It's a depressing life. The word dilettante derives from the Italian dilettare, meaning to delight in. Well, no one buys that — not even the dilettantes. It's a tough racket that favors the young: I was twenty-five and rapidly becoming the only practicing dilettante left from my college class. Being a dilettante is the opposite of having a viable career, and most people discover they don't enjoy starving, so they find a life and quickly settle quickly into their private hells by choice or inertia.

I do have an advantage in the dilettante market; I have a bachelor's degree in aesthetics. No, really. At interviews it's the first thing people ask about, and I can tell they want to laugh at me. I think they should — it would be a great release for everyone involved. I should have known something was wrong when the recruiting professional for Amazon said my degree was the reason she had called.

Majoring in aesthetics seemed like a good idea at the time — something that would free me up for the life of a wandering scholar without earthly ties, a book-oriented Caine from Kung Fu. You see, I'd grown up in far northern Maine, in the small town of Fort Kent, at the absolute end of U.S. Route 1. There's actually a sign where the road ends, next to the bridge to Canada: HERE ENDS U.S. ROUTE 1, WHICH BEGINS IN KEY WEST, FLORIDA.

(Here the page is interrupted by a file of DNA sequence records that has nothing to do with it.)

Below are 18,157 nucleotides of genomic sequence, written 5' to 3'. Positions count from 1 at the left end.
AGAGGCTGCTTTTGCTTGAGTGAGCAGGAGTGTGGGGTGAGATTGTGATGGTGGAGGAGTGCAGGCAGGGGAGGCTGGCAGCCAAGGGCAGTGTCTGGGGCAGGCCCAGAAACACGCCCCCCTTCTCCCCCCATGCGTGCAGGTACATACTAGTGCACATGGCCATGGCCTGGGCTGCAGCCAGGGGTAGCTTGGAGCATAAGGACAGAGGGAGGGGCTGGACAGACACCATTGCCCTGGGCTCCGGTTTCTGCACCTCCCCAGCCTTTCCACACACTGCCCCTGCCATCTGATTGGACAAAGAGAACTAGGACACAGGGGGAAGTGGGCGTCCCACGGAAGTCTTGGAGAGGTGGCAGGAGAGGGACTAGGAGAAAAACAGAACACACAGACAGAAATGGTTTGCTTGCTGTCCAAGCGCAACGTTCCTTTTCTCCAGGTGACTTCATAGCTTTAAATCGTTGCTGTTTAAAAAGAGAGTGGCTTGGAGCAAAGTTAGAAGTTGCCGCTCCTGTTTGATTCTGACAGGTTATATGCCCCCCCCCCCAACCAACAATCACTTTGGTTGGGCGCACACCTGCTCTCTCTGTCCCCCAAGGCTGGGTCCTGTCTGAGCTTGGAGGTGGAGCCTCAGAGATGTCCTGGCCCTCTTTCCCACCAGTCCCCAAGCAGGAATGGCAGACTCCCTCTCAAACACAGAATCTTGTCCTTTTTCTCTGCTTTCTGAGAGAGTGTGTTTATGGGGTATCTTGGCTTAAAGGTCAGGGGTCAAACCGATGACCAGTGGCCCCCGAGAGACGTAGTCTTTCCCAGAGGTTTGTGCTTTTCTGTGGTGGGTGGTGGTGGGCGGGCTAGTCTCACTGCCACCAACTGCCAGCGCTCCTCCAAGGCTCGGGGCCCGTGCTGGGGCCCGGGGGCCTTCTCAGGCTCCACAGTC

This pronouncement contradicted the idea we were fed in school that roads had no end. Its presence reinforced something that I had always known, even as a child. Growing up between the paper mill and the potato field, it was clear to me that there were places out of which you could not maneuver, places with ends so dead that they defied inhabitants to imagine another way of life. In my eyes that sign had always read: HERE IS THE END OF THE ROAD, AND HERE IS WHERE YOU MUST STAY.